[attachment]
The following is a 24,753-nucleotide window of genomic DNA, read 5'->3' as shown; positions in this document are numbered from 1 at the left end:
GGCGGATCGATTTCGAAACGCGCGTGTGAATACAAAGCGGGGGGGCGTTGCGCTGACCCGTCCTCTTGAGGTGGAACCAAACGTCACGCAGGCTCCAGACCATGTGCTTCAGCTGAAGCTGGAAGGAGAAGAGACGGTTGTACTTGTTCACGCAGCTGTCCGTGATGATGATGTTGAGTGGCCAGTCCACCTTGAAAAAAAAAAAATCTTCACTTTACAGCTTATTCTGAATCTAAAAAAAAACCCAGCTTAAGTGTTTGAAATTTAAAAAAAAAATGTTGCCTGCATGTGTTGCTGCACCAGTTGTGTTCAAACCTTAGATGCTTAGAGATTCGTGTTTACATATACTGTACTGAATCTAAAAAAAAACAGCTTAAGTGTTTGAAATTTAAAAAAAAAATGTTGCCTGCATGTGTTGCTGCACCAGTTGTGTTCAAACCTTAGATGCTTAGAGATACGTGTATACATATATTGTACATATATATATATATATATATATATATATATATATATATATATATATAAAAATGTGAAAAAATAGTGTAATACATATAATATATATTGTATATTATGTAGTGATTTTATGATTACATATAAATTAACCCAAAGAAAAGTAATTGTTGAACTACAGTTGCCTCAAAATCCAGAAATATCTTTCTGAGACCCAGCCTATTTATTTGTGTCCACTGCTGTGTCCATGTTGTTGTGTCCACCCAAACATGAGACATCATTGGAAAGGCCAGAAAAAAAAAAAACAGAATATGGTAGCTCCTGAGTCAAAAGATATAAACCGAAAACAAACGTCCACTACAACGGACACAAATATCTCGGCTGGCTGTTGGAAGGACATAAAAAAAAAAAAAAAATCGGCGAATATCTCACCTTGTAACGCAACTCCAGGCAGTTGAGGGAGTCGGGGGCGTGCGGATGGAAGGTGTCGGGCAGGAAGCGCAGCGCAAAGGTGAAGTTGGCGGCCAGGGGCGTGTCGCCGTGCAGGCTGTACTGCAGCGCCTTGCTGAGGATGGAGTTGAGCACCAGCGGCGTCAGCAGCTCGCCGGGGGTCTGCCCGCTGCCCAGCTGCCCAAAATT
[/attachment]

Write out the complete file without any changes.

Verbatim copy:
The following is a 24,753-nucleotide window of genomic DNA, read 5'->3' as shown; positions in this document are numbered from 1 at the left end:
GGCGGATCGATTTCGAAACGCGCGTGTGAATACAAAGCGGGGGGGCGTTGCGCTGACCCGTCCTCTTGAGGTGGAACCAAACGTCACGCAGGCTCCAGACCATGTGCTTCAGCTGAAGCTGGAAGGAGAAGAGACGGTTGTACTTGTTCACGCAGCTGTCCGTGATGATGATGTTGAGTGGCCAGTCCACCTTGAAAAAAAAAAAATCTTCACTTTACAGCTTATTCTGAATCTAAAAAAAAACCCAGCTTAAGTGTTTGAAATTTAAAAAAAAAATGTTGCCTGCATGTGTTGCTGCACCAGTTGTGTTCAAACCTTAGATGCTTAGAGATTCGTGTTTACATATACTGTACTGAATCTAAAAAAAAACAGCTTAAGTGTTTGAAATTTAAAAAAAAAATGTTGCCTGCATGTGTTGCTGCACCAGTTGTGTTCAAACCTTAGATGCTTAGAGATACGTGTATACATATATTGTACATATATATATATATATATATATATATATATATATATATATATATATAAAAATGTGAAAAAATAGTGTAATACATATAATATATATTGTATATTATGTAGTGATTTTATGATTACATATAAATTAACCCAAAGAAAAGTAATTGTTGAACTACAGTTGCCTCAAAATCCAGAAATATCTTTCTGAGACCCAGCCTATTTATTTGTGTCCACTGCTGTGTCCATGTTGTTGTGTCCACCCAAACATGAGACATCATTGGAAAGGCCAGAAAAAAAAAAAACAGAATATGGTAGCTCCTGAGTCAAAAGATATAAACCGAAAACAAACGTCCACTACAACGGACACAAATATCTCGGCTGGCTGTTGGAAGGACATAAAAAAAAAAAAAAAATCGGCGAATATCTCACCTTGTAACGCAACTCCAGGCAGTTGAGGGAGTCGGGGGCGTGCGGATGGAAGGTGTCGGGCAGGAAGCGCAGCGCAAAGGTGAAGTTGGCGGCCAGGGGCGTGTCGCCGTGCAGGCTGTACTGCAGCGCCTTGCTGAGGATGGAGTTGAGCACCAGCGGCGTCAGCAGCTCGCCGGGGGTCTGCCCGCTGCCCAGCTGCCCAAAATT